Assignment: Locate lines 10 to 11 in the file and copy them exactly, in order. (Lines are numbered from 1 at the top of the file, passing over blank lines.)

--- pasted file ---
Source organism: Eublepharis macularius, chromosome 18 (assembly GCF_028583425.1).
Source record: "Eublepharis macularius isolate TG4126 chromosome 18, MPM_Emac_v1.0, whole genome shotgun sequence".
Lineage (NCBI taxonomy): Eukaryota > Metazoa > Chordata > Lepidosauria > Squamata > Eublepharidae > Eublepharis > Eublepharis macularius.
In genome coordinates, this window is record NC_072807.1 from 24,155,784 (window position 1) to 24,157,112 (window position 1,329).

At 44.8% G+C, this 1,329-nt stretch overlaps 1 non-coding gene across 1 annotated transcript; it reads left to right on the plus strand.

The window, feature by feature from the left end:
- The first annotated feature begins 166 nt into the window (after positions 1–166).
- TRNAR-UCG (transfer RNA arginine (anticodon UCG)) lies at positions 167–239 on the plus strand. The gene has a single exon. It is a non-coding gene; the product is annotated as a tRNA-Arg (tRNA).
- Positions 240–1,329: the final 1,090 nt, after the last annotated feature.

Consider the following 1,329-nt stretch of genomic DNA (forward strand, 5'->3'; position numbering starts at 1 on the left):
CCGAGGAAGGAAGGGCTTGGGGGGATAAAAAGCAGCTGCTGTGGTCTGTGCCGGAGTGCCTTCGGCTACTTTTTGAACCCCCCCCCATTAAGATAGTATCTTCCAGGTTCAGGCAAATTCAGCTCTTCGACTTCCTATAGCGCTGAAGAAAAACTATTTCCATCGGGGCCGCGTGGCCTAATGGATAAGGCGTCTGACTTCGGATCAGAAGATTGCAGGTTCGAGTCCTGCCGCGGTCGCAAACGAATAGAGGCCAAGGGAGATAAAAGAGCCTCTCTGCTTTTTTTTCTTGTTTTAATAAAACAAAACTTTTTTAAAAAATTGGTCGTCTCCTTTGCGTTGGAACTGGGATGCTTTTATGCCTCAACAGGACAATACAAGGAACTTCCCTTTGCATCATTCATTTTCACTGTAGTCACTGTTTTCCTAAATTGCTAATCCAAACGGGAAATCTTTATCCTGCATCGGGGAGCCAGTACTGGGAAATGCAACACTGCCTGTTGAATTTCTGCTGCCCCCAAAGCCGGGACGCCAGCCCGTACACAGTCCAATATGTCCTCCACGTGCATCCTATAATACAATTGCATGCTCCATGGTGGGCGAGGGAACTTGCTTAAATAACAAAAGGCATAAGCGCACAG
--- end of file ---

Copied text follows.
Consider the following 1,329-nt stretch of genomic DNA (forward strand, 5'->3'; position numbering starts at 1 on the left):
CCGAGGAAGGAAGGGCTTGGGGGGATAAAAAGCAGCTGCTGTGGTCTGTGCCGGAGTGCCTTCGGCTACTTTTTGAACCCCCCCCCATTAAGATAGTATCTTCCAGGTTCAGGCAAATTCAGCTCTTCGACTTCCTATAGCGCTGAAGAAAAACTATTTCCATCGGGGCCGCGTGGCCTAATGGATAAGGCGTCTGACTTCGGATCAGAAGATTGCAGGTTCGAGTCCTGCCGCGGTCGCAAACGAATAGAGGCCAAGGGAGATAAAAGAGCCTCTCTGCTTTTTTTTCTTGTTTTAATAAAACAAAACTTTTTTAAAAAATTGGTCGTCTCCTTTGCGTTGGAACTGGGATGCTTTTATGCCTCAACAGGACAATACAAGGAACTTCCCTTTGCATCATTCATTTTCACTGTAGTCACTGTTTTCCTAAATTGCTAATCCAAACGGGAAATCTTTATCCTGCATCGGGGAGCCAGTACTGGGAAATGCAACACTGCCTGTTGAATTTCTGCTGCCCCCAAAGCCGGGACGCCAGCCCGTACACAGTCCAATATGTCCTCCACGTGCATCCTATAATACAATTGCATGCTCCATGGTGGGCGAGGGAACTTGCTTAAATAACAAAAGGCATAAGCGCACAG